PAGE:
Attorney James Ellington, representing Sentinel, argued that since Judge Daniel J. Craig issued a ruling last month that voided the misdemeanor convictions of four people, the habeas petitions filed on their behalf should be dismissed.
In the habeas petitions, attorneys for Clifford Hayes, Kelvin Ashley, Virginia Cash and Amanda Stephens contended not only should the four be released from jail, but that the Georgia law that allows local governments to hire private firms to provide probation services is unconstitutional, and that certain practices in Richmond County State Court are not legally enforceable.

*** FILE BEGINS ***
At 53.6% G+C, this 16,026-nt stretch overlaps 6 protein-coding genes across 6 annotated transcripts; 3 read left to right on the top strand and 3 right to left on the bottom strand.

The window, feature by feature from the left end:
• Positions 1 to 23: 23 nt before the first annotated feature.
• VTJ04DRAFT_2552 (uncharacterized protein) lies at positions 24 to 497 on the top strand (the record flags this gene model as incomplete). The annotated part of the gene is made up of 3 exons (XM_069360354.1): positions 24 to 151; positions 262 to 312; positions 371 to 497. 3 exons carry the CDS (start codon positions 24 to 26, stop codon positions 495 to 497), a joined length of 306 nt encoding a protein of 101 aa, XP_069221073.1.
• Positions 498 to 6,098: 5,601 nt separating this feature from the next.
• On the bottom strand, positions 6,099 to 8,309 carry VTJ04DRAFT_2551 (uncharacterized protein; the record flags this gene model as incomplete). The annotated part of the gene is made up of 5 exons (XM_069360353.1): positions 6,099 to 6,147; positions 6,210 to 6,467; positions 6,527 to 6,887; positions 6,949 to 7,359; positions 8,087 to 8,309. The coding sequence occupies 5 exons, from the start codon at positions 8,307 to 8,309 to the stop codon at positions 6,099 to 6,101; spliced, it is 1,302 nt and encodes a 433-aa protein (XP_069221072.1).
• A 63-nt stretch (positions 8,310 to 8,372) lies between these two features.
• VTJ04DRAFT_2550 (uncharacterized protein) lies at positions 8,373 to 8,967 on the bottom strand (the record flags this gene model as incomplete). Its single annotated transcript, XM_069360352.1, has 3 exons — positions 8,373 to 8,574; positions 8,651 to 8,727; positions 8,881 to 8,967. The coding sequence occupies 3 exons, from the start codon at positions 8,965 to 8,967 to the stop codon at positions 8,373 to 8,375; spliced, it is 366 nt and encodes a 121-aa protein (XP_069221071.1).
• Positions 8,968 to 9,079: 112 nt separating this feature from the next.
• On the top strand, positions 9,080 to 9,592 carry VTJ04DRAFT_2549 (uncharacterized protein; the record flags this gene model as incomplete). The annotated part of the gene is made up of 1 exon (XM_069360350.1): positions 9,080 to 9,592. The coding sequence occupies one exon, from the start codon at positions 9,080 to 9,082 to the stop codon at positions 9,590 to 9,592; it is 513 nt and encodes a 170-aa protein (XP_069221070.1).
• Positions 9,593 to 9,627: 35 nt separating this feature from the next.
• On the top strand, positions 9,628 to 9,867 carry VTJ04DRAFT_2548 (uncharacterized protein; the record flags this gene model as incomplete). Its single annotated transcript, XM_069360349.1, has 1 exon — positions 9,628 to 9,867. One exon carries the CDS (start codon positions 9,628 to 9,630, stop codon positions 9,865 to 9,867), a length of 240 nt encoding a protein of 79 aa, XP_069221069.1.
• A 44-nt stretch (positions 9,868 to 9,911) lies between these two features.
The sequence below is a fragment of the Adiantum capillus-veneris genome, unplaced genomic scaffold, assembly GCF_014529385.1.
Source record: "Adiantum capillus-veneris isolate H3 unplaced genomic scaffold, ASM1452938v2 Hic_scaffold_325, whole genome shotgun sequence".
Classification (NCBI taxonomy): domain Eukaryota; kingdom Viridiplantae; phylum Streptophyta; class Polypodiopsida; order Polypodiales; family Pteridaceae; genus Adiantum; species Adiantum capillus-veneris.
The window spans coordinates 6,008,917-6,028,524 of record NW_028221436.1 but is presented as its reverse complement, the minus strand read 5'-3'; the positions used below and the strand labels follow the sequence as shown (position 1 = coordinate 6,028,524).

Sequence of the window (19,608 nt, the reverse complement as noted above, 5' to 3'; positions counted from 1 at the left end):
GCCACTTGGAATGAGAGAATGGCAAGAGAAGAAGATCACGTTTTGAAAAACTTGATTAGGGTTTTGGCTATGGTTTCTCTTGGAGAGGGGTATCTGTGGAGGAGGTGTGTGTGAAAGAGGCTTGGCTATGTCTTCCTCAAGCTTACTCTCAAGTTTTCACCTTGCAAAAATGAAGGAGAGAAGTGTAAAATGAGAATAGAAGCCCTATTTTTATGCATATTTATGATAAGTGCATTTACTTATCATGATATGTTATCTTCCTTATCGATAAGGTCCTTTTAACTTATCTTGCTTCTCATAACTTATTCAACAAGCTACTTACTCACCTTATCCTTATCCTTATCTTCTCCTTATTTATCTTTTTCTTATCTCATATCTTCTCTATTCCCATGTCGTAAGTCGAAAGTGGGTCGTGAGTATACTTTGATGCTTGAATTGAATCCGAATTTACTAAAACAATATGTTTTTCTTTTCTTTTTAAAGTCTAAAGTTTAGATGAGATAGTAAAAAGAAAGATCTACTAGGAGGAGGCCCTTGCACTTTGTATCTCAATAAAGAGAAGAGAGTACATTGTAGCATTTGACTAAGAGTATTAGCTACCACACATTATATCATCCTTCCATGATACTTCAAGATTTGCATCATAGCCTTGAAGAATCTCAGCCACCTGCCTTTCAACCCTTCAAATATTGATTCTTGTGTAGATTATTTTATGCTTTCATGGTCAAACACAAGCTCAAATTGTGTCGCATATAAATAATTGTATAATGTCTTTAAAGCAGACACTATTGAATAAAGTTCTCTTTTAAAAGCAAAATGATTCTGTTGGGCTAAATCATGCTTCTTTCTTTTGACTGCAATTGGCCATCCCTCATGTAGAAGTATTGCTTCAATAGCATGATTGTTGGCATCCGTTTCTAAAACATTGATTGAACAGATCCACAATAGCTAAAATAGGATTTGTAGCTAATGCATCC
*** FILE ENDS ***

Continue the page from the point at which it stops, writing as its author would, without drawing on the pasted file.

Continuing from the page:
Ellington’s argument sought dismissal of the additional claims on legal technicalities. The only issue for a habeas petition – a writ ordering a person in custody be brought before a court to determine if his incarceration is legal – is the petitioner’s freedom, Ellington said. Since Craig voided the four petitioners’ their state court convictions, the cases are over.
On behalf of Hayes, Ashley, Cash and Stephens, attorney John Bell countered that the other claims must be addressed because the alleged illegal and unconstitutional actions continue and will continue to be issues throughout Georgia.
Local governments may set up a government probation office or hire private firms to provide probation services for misdemeanor convictions. The state’s Department of Corrections has a probation department that supervises felony probation cases.
With Craig’s order Monday that keeps the habeas petitions open at this point, there are 10 civil actions in Richmond and Columbia counties against Sentinel.